Unfair Monopoly

by | Oct 24, 2023 | Artwork #2: Appropriate

^ The initial setup of the game

^ The board after a short and quick playthrough

Unfair Monopoly is a version of Monopoly with modified rules:

  • The player order is decided by a dice roll. (Highest roll = Player 1)
  • Player 1 starts with $5000, Player 2 and 3 start with $500, and Player 4 starts with $2.
  • Player 1 starts off owning every property on 2 sides of the board (of their choice).
  • Players 2 and 3 start off owning 1 property of their choice.
  • Player 1 starts off with 20 houses of their choice (5 houses can become a hotel).
  • Players 2 and 3 start off with 1 house of their choice.
  • Player 1 “has connections” and so can get a new property for free every turn.

I’ve always thought it was interesting how much some people hate Monopoly. I’ve always enjoyed it, but it feels like you can’t bring it up without getting some groans. I think that’s for a few reasons (its length, the jail system, the fact it keeps on going after the winner is almost guaranteed…), but ultimately, all these issues–to some extent–derive from the fact that losing at this game is painful. It’s awful to have almost no spaces, and almost no money, and just sit by as you spiral into bankruptcy. The thing is, this is–in a way–the most “realistic” aspect of the game. When you’re subject to the will of much richer, more powerful players, there are few tools at your disposal to recover from that. The fact that the original version of Monopoly was created as a statement (rather than being a game for the sake of a game) says it all.

Because of that, I figured it’d be fun to ramp up the most frustrating–and most realistic–aspects of the game. What if, instead of starting off on equal footing, the characters were split into classes (Player 1 being upper-class, Players 2 and 3 being the middle class, and Player 4 being poor)? Additionally, what if Player 1–on top of having far more property and money than anyone else–also had “connections” which let them gain properties without doing any work or spending any money? That’s realistic, too. Ultimately, these changes make the game nearly unplayable, especially for Player 4, but really for anyone who isn’t Player 1.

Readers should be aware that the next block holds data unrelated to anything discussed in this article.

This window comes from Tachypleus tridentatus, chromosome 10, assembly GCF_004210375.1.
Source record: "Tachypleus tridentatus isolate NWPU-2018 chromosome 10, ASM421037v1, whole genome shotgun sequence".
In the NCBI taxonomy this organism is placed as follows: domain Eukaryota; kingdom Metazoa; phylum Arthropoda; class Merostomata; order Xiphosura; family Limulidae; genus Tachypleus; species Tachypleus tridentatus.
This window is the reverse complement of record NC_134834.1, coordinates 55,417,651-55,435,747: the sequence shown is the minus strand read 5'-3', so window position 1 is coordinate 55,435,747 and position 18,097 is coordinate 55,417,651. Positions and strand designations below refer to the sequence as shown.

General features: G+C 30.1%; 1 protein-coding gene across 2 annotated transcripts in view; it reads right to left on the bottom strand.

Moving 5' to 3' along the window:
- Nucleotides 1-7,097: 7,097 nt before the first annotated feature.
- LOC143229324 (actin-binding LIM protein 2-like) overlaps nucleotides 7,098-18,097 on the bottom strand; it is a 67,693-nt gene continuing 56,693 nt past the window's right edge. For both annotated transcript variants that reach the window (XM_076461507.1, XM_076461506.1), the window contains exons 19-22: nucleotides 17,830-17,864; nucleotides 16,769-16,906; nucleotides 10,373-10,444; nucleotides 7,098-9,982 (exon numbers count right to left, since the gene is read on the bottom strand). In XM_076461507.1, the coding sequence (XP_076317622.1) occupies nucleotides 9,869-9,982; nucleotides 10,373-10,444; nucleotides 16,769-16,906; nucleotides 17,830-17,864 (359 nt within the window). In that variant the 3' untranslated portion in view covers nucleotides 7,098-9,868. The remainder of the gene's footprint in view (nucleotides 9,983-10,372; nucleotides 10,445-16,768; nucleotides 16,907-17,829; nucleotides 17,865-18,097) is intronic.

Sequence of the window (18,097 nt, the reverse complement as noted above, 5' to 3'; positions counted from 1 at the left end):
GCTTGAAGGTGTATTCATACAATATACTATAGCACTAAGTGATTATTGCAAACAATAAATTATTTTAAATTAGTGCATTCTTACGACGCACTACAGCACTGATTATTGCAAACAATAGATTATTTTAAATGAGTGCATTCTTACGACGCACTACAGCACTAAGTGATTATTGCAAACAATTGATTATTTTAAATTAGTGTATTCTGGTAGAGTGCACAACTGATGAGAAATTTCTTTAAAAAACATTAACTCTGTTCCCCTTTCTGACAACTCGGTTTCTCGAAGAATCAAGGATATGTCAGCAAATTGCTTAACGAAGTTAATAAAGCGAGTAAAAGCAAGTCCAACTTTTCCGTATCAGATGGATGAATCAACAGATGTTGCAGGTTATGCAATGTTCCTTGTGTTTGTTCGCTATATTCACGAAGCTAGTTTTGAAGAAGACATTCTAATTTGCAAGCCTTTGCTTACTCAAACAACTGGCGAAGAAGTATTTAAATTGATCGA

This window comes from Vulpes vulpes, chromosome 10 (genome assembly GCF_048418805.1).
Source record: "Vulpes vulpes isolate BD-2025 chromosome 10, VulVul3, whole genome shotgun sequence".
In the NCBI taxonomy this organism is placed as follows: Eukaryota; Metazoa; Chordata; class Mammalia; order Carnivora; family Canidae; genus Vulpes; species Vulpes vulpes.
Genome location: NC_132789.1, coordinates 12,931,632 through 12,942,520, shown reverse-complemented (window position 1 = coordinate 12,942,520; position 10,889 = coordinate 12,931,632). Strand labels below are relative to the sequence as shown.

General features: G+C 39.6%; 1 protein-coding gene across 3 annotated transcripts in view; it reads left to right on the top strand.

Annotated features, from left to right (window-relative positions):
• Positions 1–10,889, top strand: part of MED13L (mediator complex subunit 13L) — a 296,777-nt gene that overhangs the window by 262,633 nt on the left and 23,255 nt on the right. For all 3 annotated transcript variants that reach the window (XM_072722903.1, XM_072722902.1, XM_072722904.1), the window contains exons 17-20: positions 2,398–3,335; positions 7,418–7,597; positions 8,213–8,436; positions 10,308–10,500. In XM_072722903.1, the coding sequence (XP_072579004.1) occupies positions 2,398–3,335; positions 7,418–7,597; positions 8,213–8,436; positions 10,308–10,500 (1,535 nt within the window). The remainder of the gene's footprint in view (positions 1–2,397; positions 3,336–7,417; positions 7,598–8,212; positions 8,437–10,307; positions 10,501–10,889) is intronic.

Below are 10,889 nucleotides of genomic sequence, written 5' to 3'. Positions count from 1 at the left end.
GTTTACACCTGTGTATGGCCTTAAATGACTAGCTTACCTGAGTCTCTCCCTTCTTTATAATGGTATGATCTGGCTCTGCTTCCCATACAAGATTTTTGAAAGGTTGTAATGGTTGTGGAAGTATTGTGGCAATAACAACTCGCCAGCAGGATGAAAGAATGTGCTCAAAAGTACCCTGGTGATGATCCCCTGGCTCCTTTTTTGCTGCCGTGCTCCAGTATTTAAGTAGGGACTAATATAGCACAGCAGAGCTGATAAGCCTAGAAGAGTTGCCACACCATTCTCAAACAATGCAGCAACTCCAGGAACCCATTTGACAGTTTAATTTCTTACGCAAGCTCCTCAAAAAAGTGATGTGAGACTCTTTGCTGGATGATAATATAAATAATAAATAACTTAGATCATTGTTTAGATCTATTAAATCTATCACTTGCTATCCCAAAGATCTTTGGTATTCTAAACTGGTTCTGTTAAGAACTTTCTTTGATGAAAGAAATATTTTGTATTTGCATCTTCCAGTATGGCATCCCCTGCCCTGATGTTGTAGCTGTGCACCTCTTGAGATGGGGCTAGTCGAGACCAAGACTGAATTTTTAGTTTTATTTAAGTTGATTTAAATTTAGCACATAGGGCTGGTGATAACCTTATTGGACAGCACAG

Making this game was a weirdly cathartic experience, despite how frustrating and hopeless it’s built to be. I think that’s because I’ve always been annoyed in particular by the concept of “connections” in getting people up corporate ladders, whether or not they have the skill/ability to warrant reaching the top. Because of that, it was satisfying to “vent” about it through this game.

In a way, this game’s style of appropriation derives from the way Dada artists took pictures and corrupted/distorted them to convey the violence of World War I and the shifting of culture in the early 1900s. In the same way their collages would cut up and combine their original photos in uncanny ways, this game takes Monopoly and distorts it into something unpleasant but realistic, while being fascinating in its own way.

The core of this game has generally stayed the same throughout development, but a couple things have changed. First, Player 1 used to select 20 separate properties at the start, but that dragged on for a while during the first playtest, so now they simply select 2 full sides of the board to own. Additionally, the game now uses a proper Monopoly board (with slight visual modifications) instead of a printed piece of paper, which was originally used for proving the concept.

Ultimately, I hope this game can serve as a quirky conversation starter for people who love, or hate, the Monopoly game we’re all familiar with.